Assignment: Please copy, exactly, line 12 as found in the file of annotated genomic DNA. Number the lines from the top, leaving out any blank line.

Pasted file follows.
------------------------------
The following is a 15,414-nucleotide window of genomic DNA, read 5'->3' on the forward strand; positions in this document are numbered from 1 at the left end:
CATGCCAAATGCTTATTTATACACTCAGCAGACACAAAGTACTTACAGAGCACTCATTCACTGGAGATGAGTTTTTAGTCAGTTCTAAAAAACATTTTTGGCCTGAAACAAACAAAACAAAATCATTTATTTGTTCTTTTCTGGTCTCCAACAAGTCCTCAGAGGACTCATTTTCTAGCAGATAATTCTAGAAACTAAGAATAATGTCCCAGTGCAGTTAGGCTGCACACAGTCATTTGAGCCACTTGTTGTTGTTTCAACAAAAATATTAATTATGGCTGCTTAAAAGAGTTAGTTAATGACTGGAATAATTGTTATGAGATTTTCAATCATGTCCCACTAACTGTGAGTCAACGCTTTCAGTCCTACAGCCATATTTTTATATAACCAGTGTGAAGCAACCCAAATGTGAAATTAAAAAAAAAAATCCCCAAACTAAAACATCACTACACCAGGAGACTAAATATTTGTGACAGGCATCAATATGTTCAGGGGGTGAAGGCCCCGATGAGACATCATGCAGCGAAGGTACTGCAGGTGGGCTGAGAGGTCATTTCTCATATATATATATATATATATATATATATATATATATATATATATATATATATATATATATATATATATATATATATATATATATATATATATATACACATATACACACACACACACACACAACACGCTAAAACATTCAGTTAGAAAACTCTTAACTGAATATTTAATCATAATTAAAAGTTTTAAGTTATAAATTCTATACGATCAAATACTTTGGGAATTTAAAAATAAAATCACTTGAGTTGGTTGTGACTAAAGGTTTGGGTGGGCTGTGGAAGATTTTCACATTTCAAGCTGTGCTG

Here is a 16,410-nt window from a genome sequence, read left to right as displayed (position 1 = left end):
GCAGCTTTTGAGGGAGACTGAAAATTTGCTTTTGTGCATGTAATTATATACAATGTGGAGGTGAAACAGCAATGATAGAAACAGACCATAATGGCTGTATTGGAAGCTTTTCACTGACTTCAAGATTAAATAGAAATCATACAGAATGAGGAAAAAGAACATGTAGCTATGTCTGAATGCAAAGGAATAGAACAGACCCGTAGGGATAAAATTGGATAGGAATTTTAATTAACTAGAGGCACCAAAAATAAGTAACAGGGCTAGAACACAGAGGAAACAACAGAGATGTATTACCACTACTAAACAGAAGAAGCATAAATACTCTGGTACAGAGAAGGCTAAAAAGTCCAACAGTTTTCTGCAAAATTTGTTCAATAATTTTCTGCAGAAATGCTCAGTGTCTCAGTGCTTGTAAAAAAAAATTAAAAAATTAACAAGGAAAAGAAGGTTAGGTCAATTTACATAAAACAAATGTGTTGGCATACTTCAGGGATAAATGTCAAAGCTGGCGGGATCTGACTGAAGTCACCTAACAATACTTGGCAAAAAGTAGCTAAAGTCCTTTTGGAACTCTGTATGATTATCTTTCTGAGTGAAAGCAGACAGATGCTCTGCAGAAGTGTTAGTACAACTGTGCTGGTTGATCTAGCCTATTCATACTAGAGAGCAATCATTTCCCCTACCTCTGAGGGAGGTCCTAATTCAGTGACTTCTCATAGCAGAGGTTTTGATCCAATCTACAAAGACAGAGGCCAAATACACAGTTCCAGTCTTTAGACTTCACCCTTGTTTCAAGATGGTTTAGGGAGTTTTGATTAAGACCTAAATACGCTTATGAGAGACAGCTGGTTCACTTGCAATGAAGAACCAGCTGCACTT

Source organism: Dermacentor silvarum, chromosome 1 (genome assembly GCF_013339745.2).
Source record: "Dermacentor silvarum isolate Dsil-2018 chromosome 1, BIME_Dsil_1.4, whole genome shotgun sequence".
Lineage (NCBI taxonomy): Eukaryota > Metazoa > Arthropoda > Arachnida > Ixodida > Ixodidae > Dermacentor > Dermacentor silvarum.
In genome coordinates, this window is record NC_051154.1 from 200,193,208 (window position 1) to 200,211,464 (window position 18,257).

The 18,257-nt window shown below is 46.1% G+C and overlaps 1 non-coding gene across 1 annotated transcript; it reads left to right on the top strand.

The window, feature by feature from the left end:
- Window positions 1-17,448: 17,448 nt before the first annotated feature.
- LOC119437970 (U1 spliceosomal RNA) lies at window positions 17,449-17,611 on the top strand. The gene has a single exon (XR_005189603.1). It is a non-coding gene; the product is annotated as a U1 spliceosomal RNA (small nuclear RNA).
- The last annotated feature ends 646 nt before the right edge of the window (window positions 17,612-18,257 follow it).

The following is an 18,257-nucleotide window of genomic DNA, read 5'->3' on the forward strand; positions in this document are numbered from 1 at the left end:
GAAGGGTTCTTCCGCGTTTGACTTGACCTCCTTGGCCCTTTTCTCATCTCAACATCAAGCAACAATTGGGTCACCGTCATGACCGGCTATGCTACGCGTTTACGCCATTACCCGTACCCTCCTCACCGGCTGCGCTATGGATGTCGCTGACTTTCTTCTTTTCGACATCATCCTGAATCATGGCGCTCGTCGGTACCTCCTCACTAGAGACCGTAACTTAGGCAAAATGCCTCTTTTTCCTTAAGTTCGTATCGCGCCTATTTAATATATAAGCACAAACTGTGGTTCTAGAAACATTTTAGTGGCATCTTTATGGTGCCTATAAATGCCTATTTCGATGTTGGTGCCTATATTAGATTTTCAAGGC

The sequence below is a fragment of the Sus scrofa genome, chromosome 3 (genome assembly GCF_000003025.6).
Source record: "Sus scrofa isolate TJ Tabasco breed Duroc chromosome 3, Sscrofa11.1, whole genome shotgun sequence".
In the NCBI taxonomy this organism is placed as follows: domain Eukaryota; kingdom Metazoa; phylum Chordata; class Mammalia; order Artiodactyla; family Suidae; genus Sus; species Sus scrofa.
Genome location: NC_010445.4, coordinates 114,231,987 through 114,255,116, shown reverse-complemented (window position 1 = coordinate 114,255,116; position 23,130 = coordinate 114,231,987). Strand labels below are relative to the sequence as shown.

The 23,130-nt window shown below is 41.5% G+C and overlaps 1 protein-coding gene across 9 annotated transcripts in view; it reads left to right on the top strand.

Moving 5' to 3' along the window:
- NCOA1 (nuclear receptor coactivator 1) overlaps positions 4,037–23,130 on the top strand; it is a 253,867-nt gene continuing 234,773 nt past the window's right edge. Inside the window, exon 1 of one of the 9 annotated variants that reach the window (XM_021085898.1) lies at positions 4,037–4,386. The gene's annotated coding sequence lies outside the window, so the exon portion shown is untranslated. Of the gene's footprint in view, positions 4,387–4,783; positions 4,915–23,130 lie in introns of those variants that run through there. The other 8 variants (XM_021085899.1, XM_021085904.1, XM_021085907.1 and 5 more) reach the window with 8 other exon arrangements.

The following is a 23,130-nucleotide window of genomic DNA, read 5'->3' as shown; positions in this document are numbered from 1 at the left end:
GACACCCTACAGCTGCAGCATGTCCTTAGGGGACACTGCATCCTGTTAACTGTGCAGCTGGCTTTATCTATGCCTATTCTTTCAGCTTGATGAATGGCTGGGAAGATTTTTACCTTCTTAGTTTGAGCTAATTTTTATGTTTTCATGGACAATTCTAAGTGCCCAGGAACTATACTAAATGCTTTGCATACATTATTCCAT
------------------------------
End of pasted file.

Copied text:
- LOC119437970 (U1 spliceosomal RNA) lies at window positions 17,449-17,611 on the top strand. The gene has a single exon (XR_005189603.1). It is a non-coding gene; the product is annotated as a U1 spliceosomal RNA (small nuclear RNA).